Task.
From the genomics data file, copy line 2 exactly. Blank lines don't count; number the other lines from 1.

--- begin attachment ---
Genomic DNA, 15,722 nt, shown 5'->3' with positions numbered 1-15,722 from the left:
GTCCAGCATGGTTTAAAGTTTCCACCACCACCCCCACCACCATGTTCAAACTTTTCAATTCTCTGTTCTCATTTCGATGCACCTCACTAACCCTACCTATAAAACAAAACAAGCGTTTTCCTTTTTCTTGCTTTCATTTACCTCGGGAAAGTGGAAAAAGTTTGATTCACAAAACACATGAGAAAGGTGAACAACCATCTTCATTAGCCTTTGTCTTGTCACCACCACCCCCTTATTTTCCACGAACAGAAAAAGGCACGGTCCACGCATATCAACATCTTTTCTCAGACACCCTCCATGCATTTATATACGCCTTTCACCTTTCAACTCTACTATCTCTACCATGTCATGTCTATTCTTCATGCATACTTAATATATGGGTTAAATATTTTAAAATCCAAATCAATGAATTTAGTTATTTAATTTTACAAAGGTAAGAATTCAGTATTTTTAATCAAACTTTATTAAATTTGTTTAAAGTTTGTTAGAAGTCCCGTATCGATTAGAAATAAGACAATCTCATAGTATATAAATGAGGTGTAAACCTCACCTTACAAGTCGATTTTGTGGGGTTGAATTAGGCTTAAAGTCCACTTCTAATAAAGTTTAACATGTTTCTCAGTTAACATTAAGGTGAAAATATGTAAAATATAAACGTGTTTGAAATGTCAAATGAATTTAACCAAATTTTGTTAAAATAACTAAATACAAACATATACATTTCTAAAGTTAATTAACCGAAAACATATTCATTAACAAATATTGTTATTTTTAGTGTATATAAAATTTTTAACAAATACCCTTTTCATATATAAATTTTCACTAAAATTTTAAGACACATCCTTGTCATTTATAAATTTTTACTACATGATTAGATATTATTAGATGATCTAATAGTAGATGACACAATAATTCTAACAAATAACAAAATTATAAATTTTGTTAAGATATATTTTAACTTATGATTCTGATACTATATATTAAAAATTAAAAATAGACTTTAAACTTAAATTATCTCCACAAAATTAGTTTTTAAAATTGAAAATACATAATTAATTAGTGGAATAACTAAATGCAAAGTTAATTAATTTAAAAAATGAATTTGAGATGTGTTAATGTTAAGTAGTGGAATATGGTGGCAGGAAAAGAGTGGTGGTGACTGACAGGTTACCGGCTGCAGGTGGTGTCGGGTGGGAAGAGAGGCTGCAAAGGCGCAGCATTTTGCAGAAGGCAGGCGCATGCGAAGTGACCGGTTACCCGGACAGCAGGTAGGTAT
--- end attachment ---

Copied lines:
GTCCAGCATGGTTTAAAGTTTCCACCACCACCCCCACCACCATGTTCAAACTTTTCAATTCTCTGTTCTCATTTCGATGCACCTCACTAACCCTACCTATAAAACAAAACAAGCGTTTTCCTTTTTCTTGCTTTCATTTACCTCGGGAAAGTGGAAAAAGTTTGATTCACAAAACACATGAGAAAGGTGAACAACCATCTTCATTAGCCTTTGTCTTGTCACCACCACCCCCTTATTTTCCACGAACAGAAAAAGGCACGGTCCACGCATATCAACATCTTTTCTCAGACACCCTCCATGCATTTATATACGCCTTTCACCTTTCAACTCTACTATCTCTACCATGTCATGTCTATTCTTCATGCATACTTAATATATGGGTTAAATATTTTAAAATCCAAATCAATGAATTTAGTTATTTAATTTTACAAAGGTAAGAATTCAGTATTTTTAATCAAACTTTATTAAATTTGTTTAAAGTTTGTTAGAAGTCCCGTATCGATTAGAAATAAGACAATCTCATAGTATATAAATGAGGTGTAAACCTCACCTTACAAGTCGATTTTGTGGGGTTGAATTAGGCTTAAAGTCCACTTCTAATAAAGTTTAACATGTTTCTCAGTTAACATTAAGGTGAAAATATGTAAAATATAAACGTGTTTGAAATGTCAAATGAATTTAACCAAATTTTGTTAAAATAACTAAATACAAACATATACATTTCTAAAGTTAATTAACCGAAAACATATTCATTAACAAATATTGTTATTTTTAGTGTATATAAAATTTTTAACAAATACCCTTTTCATATATAAATTTTCACTAAAATTTTAAGACACATCCTTGTCATTTATAAATTTTTACTACATGATTAGATATTATTAGATGATCTAATAGTAGATGACACAATAATTCTAACAAATAACAAAATTATAAATTTTGTTAAGATATATTTTAACTTATGATTCTGATACTATATATTAAAAATTAAAAATAGACTTTAAACTTAAATTATCTCCACAAAATTAGTTTTTAAAATTGAAAATACATAATTAATTAGTGGAATAACTAAATGCAAAGTTAATTAATTTAAAAAATGAATTTGAGATGTGTTAATGTTAAGTAGTGGAATATGGTGGCAGGAAAAGAGTGGTGGTGACTGACAGGTTACCGGCTGCAGGTGGTGTCGGGTGGGAAGAGAGGCTGCAAAGGCGCAGCATTTTGCAGAAGGCAGGCGCATGCGAAGTGACCGGTTACCCGGACAGCAGGTAGGTAT